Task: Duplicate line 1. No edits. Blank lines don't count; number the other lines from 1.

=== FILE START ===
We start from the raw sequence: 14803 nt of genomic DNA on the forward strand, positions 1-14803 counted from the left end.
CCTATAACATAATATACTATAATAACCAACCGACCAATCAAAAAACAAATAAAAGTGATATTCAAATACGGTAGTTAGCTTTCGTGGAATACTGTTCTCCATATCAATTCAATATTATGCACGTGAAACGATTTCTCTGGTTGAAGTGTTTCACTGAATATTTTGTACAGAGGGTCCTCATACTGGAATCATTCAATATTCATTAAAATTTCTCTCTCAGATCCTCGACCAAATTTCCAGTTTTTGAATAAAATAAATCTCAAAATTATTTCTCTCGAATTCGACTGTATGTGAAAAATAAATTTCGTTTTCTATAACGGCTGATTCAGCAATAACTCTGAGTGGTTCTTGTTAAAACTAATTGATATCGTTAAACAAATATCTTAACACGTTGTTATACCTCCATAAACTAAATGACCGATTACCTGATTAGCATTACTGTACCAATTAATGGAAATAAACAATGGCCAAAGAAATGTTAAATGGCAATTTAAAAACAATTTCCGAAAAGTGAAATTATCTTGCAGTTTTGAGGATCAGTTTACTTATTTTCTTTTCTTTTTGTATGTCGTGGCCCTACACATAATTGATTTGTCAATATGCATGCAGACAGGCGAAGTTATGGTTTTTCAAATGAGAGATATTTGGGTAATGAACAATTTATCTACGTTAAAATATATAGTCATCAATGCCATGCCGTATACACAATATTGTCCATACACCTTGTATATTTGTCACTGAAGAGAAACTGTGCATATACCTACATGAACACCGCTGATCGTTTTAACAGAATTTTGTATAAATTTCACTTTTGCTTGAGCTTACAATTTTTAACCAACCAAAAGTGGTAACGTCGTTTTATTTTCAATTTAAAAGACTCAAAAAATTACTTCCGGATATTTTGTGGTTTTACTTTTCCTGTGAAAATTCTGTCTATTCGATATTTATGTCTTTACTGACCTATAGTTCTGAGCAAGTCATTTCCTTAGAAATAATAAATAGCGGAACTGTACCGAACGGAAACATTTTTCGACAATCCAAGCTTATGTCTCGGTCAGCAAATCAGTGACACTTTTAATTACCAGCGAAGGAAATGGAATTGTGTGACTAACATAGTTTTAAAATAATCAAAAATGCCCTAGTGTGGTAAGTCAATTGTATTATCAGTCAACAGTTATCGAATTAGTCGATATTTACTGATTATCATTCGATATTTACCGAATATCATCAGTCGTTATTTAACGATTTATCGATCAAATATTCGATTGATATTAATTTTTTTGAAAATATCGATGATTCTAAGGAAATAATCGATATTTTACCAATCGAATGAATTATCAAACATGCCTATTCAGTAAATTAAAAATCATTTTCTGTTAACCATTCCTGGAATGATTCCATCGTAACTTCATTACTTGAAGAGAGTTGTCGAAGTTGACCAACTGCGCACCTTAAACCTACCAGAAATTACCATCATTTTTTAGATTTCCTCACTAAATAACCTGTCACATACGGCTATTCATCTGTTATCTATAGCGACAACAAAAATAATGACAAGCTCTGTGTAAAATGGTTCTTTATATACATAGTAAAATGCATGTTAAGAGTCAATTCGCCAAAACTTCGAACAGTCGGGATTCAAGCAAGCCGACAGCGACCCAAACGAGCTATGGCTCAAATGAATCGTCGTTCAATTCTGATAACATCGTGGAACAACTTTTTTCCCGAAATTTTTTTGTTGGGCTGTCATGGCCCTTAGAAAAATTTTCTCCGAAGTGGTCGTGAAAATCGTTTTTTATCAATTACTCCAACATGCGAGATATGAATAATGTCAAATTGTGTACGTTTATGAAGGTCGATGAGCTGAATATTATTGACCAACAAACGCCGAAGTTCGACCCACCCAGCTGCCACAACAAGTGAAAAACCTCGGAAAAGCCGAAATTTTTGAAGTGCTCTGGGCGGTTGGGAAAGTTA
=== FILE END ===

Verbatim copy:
We start from the raw sequence: 14803 nt of genomic DNA on the forward strand, positions 1-14803 counted from the left end.